Our neighbours in the UK were just as secretive about illness in the past. British prime minister Neville Chamberlain kept his stomach cancer under wraps until shortly after he stepped down from the role in 1940. Anthony Eden dealt with the Suez crises in 1956 while taking Benzedrine for a bile duct problem. Winston Churchill, Britain's beloved wartime leader, is now known to have had depressive mood-swings, most likely the symptoms of bipolar affective disorder (he called it "the black dog"). And he wasn't in the greatest of physical health either. He suffered a heart attack in 1941, which his doctor, Lord Moran, revealed in a memoir years later to the consternation of the family. At the time, Lord Moran thought it in the best interests of the country to let Churchill believe he'd merely strained a chest muscle.
This isn't the only time a doctor has kept a political leader's condition secret even from the leader themselves. The shah of Iran was diagnosed with leukaemia in 1974, but he was only informed of the condition by name in 1978 (one year before the Iranian revolution and two years before his death in exile in Cairo). The shah was being treated by French doctors, which is fitting because the French also knew their way around a medical cover-up. Francois Mitterrand had vowed after secrecy surrounding the health of Georges Pompidou in the '70s (Pompidou had cancer), that he would be transparent about health issues. However, when he himself was diagnosed with inoperable prostate cancer soon after his election to the presidency in the early '80s he kept it out of the public domain for 10 years. Responding to rumours as early as 1981, Mitterrand simply told the press he had lumbago.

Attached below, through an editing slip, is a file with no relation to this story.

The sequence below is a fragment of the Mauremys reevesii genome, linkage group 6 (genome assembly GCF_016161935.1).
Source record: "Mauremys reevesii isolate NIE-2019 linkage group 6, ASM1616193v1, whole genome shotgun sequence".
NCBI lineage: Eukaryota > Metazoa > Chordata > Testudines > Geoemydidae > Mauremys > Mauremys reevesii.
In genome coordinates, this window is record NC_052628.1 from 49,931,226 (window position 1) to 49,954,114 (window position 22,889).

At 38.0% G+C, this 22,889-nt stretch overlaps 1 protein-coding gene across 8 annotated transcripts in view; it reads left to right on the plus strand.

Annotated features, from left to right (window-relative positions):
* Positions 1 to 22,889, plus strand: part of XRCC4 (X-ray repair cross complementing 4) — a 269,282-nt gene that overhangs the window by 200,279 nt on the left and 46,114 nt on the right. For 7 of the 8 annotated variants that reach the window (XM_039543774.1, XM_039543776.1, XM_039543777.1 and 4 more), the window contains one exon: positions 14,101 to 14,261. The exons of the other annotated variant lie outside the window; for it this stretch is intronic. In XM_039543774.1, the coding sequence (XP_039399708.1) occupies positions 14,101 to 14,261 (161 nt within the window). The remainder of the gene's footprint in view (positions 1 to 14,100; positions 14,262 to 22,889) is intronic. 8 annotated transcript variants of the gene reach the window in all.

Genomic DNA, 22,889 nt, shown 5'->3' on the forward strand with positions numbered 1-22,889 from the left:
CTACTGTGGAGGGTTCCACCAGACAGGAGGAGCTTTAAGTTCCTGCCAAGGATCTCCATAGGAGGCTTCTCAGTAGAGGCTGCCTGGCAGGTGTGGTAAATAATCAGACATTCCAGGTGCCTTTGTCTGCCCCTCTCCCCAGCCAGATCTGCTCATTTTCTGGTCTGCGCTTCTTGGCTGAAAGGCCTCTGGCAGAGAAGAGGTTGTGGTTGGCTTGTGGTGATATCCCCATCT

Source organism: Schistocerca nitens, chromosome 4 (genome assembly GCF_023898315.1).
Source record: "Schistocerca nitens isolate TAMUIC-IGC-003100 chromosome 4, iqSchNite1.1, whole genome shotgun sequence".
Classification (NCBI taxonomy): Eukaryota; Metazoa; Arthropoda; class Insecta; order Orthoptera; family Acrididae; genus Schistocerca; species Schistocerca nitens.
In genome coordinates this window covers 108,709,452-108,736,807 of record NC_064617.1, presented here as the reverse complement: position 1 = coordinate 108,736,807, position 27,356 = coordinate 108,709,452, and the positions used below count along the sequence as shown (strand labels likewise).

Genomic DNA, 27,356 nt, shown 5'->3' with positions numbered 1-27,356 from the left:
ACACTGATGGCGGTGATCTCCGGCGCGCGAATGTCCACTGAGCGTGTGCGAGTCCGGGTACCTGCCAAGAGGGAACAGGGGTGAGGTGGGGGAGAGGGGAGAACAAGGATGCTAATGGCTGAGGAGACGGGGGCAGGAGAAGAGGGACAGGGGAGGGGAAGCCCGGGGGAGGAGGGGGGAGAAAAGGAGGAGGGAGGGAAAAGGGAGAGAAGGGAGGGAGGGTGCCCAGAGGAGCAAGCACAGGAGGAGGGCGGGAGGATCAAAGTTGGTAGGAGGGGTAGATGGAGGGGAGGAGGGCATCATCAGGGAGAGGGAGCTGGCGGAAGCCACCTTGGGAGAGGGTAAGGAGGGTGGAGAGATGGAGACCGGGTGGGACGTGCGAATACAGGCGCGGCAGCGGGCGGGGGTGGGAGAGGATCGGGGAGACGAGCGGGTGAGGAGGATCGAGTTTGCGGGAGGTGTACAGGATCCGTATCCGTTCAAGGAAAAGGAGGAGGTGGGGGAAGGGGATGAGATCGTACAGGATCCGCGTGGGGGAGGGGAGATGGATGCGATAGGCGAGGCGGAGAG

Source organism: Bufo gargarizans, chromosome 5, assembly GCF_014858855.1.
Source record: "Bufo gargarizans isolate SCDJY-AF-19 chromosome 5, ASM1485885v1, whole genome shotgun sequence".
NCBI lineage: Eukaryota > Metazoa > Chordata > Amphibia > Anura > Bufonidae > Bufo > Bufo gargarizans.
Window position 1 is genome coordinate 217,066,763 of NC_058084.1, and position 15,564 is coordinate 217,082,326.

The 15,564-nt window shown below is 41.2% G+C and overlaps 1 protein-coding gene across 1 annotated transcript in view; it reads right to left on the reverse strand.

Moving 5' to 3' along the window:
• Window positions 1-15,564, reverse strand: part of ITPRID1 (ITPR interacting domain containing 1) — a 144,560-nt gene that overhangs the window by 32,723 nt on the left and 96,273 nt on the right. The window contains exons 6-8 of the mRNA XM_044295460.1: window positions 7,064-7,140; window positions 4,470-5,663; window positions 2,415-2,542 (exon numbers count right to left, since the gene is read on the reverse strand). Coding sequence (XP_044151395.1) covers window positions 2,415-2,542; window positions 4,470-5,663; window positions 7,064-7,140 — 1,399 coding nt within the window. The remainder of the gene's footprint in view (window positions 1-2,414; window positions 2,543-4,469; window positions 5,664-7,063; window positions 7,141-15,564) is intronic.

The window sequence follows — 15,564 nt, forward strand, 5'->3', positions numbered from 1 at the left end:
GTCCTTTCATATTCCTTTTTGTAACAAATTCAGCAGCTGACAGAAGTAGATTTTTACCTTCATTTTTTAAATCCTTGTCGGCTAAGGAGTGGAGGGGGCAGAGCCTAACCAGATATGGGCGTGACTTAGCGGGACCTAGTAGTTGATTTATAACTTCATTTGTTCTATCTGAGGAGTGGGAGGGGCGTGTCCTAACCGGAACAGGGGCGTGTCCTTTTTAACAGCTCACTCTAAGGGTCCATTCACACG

More recently, politicians tend not to cover up their health issues. Dwight Eisenhower was probably the first American president to embrace a more transparent approach. His cardiologist regularly updated the American people about his condition after he suffered a heart attack in 1957. By the time Ronald Reagan was diagnosed with colon cancer in 1984, being candid was the default option for politicians and he spoke openly about it. On the other hand, when he was shot it's now known that his advisers underplayed the seriousness of his injuries. Reagan was also, quite probably, suffering from Alzheimer's by the end of his presidency. UK prime minister Harold Wilson was having memory lapses at the point he retired in 1976 and was subsequently diagnosed with Alzheimer's.